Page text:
So I was having a merry time trying to decide if I wanted to purchase this autobiography or that novel and I heard that voice again.

"Excuse me."

I looked over.

"Have you seen any Magic Tree House books yet?"

I repeated my intention of letting him know if I did see one and I moved on.

I clutched a 1945 Sinclair Lewis novel that was in pretty bad shape, described on the copyright page as "A Wartime Book" which was "made to comply with the Government's request to conserve essential materials." That's interesting, I thought, and possibly worth a dollar. So I moved around the room considering the purchase.

New people came and old ones left, including Magic Tree House kid. I was still there and had pretty much seen everything but, attracted to the place like a moth to a porch light, I lingered.

I took one last look at what I guess one might call the antiquarian (really cheap antiquarian) books, didn't see anything again, and decided I'd spent enough time there and should leave already. I decided to go with the Lewis and paid up.

But wait. What was that water-warped book with a unicorn sticker stuck to the solid purple cover? Not knowing why it intrigued me, I reached over and took a look.

But your kid has gone away, I yell at it. For there, disguised and looking like it had just been dragged out of one of the seven seas and air dried, was a Magic Tree House book.

Can booklovers and their paperbacks be star crossed?

Thursday, June 5, 2008

Introducing Romy!

Introducing the official Good Books, Bright Side kitty! How beautiful is she? She's a literate kitty, too. After poring over Of Mice and Men yesterday, she had a hankering for something lighter. Romy is the GBBS kitty, after all; while she appreciates a great literary work, she also loves to look on the bright side. So now she's having a hard time choosing between Beverly Cleary's The Mouse and the Motorcycle and Eve Titus's rodent sleuth The Basil of Baker Street. Then there's also Stuart Little by E.B. White. Too much good stuff to choose from!

Well, a love of words is bound to blossom when your kind have grown up in bookstores for ages and ages. And when you're named after the French word roman, or novel, you're practically destined for it.

Actually I, after surveying Romy's pleasure-reading picks, am inclined to read some of these myself. How very odd. Never was that interested when I was a wee one. But then I don't know which of her nine lives she's on; compared to her I may be a youngster, indeed!

Tuesday, June 3, 2008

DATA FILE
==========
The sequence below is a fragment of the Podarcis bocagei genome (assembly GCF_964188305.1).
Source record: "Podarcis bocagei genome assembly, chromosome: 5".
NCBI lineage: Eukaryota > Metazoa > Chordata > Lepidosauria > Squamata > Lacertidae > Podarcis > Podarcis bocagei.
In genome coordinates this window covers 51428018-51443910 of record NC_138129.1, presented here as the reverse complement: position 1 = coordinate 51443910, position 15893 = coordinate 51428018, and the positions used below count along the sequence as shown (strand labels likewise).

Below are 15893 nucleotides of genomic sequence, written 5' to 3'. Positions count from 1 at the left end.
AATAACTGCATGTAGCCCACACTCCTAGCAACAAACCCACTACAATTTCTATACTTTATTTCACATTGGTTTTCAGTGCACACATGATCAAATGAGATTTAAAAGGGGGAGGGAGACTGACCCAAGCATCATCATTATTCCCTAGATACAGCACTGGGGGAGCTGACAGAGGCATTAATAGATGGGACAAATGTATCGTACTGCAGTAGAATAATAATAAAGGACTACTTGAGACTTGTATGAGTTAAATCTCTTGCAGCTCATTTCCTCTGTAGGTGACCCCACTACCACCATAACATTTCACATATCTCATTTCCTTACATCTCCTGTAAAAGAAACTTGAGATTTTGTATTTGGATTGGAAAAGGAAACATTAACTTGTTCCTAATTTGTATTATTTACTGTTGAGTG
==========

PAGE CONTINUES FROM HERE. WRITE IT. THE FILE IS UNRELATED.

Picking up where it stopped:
And now for a change, something a little less tacky

Harrumph! I'm a bit peeved.

Sometimes one reads something that gets a tad under the skin and requires a comment. Happy thing, then, to have a blog.

I was over at a couple of the websites that I peruse regularly and there are discussions going on about the book Austenland by Shannon Hale, which I read about a year ago. I was fortunate to have gotten an advanced reading copy which I enjoyed very much, but now it seems the paperback edition is out and I'm eyeing it for its cute cover design.

As you can tell, I liked a lot about this book. Not everything, mind you, but a lot. The plot concerns a woman, thirtyish, who has a Pride and Prejudice obsession she is trying to purge herself of. For some reason, she thinks flooding herself in the world of regency England will help in this endeavor. Tiny little problem with the plot there, IMO, but no matter. It allows for a fun story to ensue in which the protagonist, Jane, visits an all-Regency-all-the-time resort. And there is a disturbingly fuzzy line between reality and script throughout the book as the guests of the resort interact with the resort actors, who are always in Regency character and terrible flirts. This seems to be a requirement of their jobs, which raises a whole ethical issue. But this novel is a light-hearted piece of beach-reading fun and that ethical discussion is something I'll save for another time.

Now, why am I peeved? Well, there's been a bit of impassioned criticism by readers that's directed towards the way the main character has been written. They cry immaturity since she becomes attached to one of the resort's actors after several embraces which she takes to indicate a level of seriousness on his part. There's a refrain I hear echoing from the critics: a woman that old thinking that such behavior may actually mean a guy likes you! Horrors!

Apparently, the notion is a bit unbelievable to people. I'd like to submit that perhaps it's actually charming. I mean every corner we readers turn we're faced with uber-sophistication. How many references to high-end stores, margaritas, and one-night stands can a book hold without making a reader sick? There are few stories nowadays where this kind of thing isn't overdone and it has become a little nauseating. So, to see a story where the characters have a bit more taste, well that's just plain nice.

And, let's remember, this is a story about a place where Regency life is (sort of) recreated, a time when a kiss could be tantamount to a proposal of marriage. So it's not all too inappropriate for the heroine of an Austen take-off to model arguably similar attitudes as, say, an Elizabeth Bennet or a Catherine Morland.

Of course, this is a twenty-first century book, but why not have a touch of nineteenth century sense and sensibility thrown in? (Sorry, had to get that out of my system.)